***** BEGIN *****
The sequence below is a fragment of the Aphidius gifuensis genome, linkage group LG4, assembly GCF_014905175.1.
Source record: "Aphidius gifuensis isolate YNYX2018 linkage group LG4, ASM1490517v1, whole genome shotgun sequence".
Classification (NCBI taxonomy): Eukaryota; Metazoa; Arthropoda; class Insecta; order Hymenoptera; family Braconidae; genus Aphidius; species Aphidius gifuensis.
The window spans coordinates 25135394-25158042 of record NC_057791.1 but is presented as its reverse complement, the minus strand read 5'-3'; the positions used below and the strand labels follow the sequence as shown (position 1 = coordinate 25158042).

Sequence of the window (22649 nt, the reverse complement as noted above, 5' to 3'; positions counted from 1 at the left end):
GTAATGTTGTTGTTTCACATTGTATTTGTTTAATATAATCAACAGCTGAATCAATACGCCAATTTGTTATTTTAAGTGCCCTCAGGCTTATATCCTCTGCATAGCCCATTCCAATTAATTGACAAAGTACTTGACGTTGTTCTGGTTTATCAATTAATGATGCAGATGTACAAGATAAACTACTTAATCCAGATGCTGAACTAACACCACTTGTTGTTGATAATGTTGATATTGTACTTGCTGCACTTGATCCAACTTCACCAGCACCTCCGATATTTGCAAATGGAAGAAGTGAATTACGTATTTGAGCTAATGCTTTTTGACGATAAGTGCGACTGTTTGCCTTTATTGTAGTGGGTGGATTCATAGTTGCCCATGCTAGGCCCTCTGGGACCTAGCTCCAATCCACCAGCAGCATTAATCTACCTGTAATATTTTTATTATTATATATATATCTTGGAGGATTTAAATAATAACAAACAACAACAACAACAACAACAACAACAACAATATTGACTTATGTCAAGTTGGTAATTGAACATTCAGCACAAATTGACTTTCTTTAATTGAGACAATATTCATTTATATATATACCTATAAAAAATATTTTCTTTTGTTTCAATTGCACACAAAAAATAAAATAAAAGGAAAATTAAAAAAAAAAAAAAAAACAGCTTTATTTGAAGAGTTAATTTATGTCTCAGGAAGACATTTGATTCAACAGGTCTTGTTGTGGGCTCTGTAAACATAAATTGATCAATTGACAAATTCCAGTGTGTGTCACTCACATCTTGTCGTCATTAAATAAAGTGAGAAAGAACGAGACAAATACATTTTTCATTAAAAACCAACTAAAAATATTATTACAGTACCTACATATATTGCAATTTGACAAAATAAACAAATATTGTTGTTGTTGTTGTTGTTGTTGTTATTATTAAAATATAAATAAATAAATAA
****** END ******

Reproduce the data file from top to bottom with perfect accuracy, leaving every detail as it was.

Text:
The sequence below is a fragment of the Aphidius gifuensis genome, linkage group LG4, assembly GCF_014905175.1.
Source record: "Aphidius gifuensis isolate YNYX2018 linkage group LG4, ASM1490517v1, whole genome shotgun sequence".
Classification (NCBI taxonomy): Eukaryota; Metazoa; Arthropoda; class Insecta; order Hymenoptera; family Braconidae; genus Aphidius; species Aphidius gifuensis.
The window spans coordinates 25135394-25158042 of record NC_057791.1 but is presented as its reverse complement, the minus strand read 5'-3'; the positions used below and the strand labels follow the sequence as shown (position 1 = coordinate 25158042).

Sequence of the window (22649 nt, the reverse complement as noted above, 5' to 3'; positions counted from 1 at the left end):
GTAATGTTGTTGTTTCACATTGTATTTGTTTAATATAATCAACAGCTGAATCAATACGCCAATTTGTTATTTTAAGTGCCCTCAGGCTTATATCCTCTGCATAGCCCATTCCAATTAATTGACAAAGTACTTGACGTTGTTCTGGTTTATCAATTAATGATGCAGATGTACAAGATAAACTACTTAATCCAGATGCTGAACTAACACCACTTGTTGTTGATAATGTTGATATTGTACTTGCTGCACTTGATCCAACTTCACCAGCACCTCCGATATTTGCAAATGGAAGAAGTGAATTACGTATTTGAGCTAATGCTTTTTGACGATAAGTGCGACTGTTTGCCTTTATTGTAGTGGGTGGATTCATAGTTGCCCATGCTAGGCCCTCTGGGACCTAGCTCCAATCCACCAGCAGCATTAATCTACCTGTAATATTTTTATTATTATATATATATCTTGGAGGATTTAAATAATAACAAACAACAACAACAACAACAACAACAACAACAATATTGACTTATGTCAAGTTGGTAATTGAACATTCAGCACAAATTGACTTTCTTTAATTGAGACAATATTCATTTATATATATACCTATAAAAAATATTTTCTTTTGTTTCAATTGCACACAAAAAATAAAATAAAAGGAAAATTAAAAAAAAAAAAAAAAACAGCTTTATTTGAAGAGTTAATTTATGTCTCAGGAAGACATTTGATTCAACAGGTCTTGTTGTGGGCTCTGTAAACATAAATTGATCAATTGACAAATTCCAGTGTGTGTCACTCACATCTTGTCGTCATTAAATAAAGTGAGAAAGAACGAGACAAATACATTTTTCATTAAAAACCAACTAAAAATATTATTACAGTACCTACATATATTGCAATTTGACAAAATAAACAAATATTGTTGTTGTTGTTGTTGTTGTTGTTATTATTAAAATATAAATAAATAAATAA